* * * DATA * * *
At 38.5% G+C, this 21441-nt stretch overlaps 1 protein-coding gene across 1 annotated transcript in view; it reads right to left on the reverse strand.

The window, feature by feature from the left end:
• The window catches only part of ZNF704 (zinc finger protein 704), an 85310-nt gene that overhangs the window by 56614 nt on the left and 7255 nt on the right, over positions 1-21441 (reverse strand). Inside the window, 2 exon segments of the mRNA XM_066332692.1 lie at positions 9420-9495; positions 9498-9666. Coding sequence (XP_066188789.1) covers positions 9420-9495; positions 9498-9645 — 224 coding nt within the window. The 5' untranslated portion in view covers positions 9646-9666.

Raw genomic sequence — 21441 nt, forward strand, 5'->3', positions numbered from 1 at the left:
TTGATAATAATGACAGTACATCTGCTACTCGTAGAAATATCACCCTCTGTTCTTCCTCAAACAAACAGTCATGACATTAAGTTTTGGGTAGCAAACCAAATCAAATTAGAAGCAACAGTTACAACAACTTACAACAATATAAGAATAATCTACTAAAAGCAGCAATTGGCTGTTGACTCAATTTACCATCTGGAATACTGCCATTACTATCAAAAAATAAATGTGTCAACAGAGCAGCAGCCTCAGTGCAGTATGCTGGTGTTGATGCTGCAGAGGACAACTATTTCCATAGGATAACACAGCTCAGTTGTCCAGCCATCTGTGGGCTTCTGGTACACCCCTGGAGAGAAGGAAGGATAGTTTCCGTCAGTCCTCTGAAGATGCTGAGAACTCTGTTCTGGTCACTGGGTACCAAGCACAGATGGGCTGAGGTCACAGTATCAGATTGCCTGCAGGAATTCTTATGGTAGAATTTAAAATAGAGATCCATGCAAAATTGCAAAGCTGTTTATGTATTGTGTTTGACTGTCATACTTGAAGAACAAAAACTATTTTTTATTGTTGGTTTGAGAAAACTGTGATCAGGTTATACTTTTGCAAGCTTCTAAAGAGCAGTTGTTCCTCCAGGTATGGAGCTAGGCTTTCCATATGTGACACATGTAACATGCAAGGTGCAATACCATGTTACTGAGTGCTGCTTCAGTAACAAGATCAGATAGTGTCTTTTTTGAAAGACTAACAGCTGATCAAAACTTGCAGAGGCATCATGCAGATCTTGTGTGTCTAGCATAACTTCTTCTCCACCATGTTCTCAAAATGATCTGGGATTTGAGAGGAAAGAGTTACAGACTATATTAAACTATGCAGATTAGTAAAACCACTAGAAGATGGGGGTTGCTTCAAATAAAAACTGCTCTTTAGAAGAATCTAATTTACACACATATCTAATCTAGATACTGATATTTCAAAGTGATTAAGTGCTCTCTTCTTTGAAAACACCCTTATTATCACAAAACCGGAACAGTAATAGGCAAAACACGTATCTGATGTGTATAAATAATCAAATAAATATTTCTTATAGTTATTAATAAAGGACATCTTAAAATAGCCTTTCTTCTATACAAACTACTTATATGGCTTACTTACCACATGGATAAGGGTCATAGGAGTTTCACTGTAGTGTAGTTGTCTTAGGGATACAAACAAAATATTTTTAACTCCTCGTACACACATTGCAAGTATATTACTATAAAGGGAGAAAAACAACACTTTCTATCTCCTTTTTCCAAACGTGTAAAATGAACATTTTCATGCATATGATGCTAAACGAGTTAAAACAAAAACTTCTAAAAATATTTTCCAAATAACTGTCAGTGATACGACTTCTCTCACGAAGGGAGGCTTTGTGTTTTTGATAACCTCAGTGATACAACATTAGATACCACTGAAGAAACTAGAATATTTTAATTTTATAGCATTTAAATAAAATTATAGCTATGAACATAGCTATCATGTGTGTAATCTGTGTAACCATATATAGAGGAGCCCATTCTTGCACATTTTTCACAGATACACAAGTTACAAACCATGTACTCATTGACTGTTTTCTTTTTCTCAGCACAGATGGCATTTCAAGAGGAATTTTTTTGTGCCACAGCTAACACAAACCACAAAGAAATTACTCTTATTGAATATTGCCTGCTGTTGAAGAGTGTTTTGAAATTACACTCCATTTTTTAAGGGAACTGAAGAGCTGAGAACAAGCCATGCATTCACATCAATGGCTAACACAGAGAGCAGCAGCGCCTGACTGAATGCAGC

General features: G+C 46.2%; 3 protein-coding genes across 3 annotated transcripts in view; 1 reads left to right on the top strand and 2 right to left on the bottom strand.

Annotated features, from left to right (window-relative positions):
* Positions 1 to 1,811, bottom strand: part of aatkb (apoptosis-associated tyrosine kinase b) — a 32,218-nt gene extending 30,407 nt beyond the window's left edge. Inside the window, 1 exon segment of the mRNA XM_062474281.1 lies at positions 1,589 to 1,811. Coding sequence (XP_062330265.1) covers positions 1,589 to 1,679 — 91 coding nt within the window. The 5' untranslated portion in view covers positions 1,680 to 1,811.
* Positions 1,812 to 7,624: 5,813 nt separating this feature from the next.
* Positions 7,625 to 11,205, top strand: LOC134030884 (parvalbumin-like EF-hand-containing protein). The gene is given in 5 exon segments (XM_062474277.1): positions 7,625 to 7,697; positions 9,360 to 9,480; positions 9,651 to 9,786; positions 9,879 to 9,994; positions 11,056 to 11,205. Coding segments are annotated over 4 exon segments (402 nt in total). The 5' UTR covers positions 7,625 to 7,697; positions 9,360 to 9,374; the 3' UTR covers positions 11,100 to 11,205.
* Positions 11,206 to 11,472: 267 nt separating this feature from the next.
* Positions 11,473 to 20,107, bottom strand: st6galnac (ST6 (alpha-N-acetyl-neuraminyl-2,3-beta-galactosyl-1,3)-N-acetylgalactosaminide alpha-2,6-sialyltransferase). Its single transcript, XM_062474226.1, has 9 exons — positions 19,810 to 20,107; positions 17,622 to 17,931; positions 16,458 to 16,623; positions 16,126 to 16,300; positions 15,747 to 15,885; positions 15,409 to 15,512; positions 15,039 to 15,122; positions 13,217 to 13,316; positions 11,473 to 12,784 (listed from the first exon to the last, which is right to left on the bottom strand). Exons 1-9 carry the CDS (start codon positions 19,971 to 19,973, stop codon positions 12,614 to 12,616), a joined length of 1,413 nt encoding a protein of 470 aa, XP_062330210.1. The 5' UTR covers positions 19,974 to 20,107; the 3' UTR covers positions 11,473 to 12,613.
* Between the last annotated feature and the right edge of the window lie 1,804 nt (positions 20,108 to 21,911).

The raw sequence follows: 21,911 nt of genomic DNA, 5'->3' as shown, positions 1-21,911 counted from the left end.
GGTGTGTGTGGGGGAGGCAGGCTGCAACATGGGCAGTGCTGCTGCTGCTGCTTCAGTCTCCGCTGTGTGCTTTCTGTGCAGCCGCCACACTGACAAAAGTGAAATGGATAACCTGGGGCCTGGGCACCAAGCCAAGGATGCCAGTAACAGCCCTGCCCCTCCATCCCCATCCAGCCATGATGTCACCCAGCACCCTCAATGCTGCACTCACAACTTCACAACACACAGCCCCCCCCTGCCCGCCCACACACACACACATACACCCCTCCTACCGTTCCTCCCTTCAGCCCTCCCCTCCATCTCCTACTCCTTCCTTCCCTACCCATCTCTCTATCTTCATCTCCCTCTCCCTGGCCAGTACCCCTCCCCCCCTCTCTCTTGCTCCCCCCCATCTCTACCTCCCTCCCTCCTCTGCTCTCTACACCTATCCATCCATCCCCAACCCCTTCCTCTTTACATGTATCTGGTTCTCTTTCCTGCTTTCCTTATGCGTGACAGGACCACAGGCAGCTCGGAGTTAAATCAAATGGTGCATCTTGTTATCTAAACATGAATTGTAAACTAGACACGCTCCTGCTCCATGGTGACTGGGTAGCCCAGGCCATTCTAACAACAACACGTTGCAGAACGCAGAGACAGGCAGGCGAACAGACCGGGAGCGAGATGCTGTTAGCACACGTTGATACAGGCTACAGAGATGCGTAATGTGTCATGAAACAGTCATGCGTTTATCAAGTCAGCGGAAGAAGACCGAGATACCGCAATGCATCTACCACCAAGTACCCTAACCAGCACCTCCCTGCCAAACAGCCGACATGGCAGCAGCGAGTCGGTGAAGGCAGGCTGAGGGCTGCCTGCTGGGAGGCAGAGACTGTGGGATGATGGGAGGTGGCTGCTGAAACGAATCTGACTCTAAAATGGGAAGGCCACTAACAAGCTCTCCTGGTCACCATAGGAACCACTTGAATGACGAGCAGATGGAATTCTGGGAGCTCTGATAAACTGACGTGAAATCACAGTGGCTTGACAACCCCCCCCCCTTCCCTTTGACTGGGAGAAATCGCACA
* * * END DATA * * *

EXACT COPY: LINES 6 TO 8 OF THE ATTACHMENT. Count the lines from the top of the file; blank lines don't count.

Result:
General features: G+C 46.2%; 3 protein-coding genes across 3 annotated transcripts in view; 1 reads left to right on the top strand and 2 right to left on the bottom strand.

Annotated features, from left to right (window-relative positions):
* Positions 1 to 1,811, bottom strand: part of aatkb (apoptosis-associated tyrosine kinase b) — a 32,218-nt gene extending 30,407 nt beyond the window's left edge. Inside the window, 1 exon segment of the mRNA XM_062474281.1 lies at positions 1,589 to 1,811. Coding sequence (XP_062330265.1) covers positions 1,589 to 1,679 — 91 coding nt within the window. The 5' untranslated portion in view covers positions 1,680 to 1,811.